Security researchers have discovered an ongoing cryptojacking campaign which infects unpatched computers of businesses from all over the world with XMRig Monero miners using Equation group’s leaked exploit toolkit.
The cybercriminals behind this cryptomining campaign use the NSA-developed EternalBlue and EternalChampion SMB exploits to compromise vulnerable Windows computers, exploits which were leaked by the Shadow Brokers hacker group in April 2017.
While Microsoft patched the security flaws these tools abused to break into Windows machines [1, 2, 3], there are still a lot of exposed computers because they haven’t been updated to newer OS versions not being impacted by these very dangerous vulnerabilities.
The campaign’s targets
“The campaign seems to be widespread, with targets located in all regions of the world. Countries with large populations such as China and India also had the most number of organizations being targeted,” say Trend Micro’s researchers, the ones who unearthed this ongoing cryptojacking campaign targeting companies from all over the world.
In addition, “businesses across a wide range of industries, including education, communication and media, banking, manufacturing, and technology” are being targeted in these attacks, with the bad actors focusing on victims who use “obsolete or unpatched software.”
The hackers are using a “shotgun” method of attack, choosing to compromise any vulnerable machine they can find and not stopping to cherry-pick as it happens in the targeted attacks conducted by experienced malicious actors which usually impact companies.
This shows that “entry-level cybercriminals are gaining easy access to what we can consider “military-grade” tools — and are using them for seemingly ordinary cybercrime activity.”
Attacking vulnerable hosts and dropping the miners
An auto-spreading EternalBlue-based backdoor and a variant of the Vools Trojan is used as the main tool to deploy roughly 80 variants of the XMRig cryptocurrency miners on infected computers, using five different mining configurations with similar usernames and identical passwords.
The cryptominer binary is always dropped in the infected system’s system32 or SysWOW64 folders, with the miner variant being the one which decides what folder is chosen to drop the XMRig payload.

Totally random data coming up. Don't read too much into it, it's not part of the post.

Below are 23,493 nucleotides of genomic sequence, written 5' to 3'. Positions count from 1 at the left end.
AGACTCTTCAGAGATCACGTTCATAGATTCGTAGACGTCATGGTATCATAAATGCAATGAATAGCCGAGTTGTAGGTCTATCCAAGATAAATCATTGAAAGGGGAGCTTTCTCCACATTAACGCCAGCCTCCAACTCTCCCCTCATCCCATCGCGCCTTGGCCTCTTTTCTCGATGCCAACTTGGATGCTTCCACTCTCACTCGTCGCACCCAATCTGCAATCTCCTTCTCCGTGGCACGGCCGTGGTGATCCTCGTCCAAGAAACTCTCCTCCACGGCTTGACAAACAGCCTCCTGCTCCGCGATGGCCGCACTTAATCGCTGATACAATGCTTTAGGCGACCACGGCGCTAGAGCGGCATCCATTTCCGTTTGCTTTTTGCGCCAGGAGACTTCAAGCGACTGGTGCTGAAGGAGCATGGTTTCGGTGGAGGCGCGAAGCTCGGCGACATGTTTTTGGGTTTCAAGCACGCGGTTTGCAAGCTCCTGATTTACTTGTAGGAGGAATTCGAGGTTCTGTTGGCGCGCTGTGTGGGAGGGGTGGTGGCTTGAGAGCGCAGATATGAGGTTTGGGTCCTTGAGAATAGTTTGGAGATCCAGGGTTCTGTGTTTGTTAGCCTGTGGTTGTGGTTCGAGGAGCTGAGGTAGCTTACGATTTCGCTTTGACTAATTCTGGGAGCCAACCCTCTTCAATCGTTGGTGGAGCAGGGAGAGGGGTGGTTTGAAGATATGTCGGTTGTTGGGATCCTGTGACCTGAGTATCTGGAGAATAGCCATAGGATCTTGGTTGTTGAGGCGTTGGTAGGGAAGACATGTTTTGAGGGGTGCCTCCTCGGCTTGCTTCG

All compromised machines by this campaign are part of various companies’ internal network segments as unearthed by Trend Micro’s research team.
The servers used to drop the campaign’s malicious payloads is yet unknown because the hackers are constantly modifying the infrastructure used in the attacks either because they want to evade detection or because they lose control over some of their infrastructure.
A common thing for all infected computers in this campaign is a Diagnostics.txt document present in the main Windows folder which is, in fact, a ZIP archive containing the NSA-leaked exploits and several other malicious tools used in the attacks.
In April, another malicious campaign was observed while attacking Asian targets using the EternalBlue exploit and Living off the Land (LotL) obfuscated PowerShell-based scripts to drop both Trojans and a Monero coinminers on their targets’ machines.
Even though cryptojacking has seen a downward trend throughout 2018, it is still popular among threat actors as shown by the PsMiner cryptojacking malware with a worm-like behavior detected by Qihoo 360’s research team in March.
A collection of eight apps that were dropping malicious Monero cryptomining scripts on the PCs of Microsoft Store users, as well as hundreds of exposed and vulnerable Docker hosts actively being abused in cryptojacking campaigns also confirm it.
During February, another threat actor targeted servers running multiple Linux distributions using an XMR-Stak Cryptonight cryptocurrency miner, while a newly discovered Backdoor Trojan dubbed SpeakUp dropped XMRig miners on macOS and Linux machines.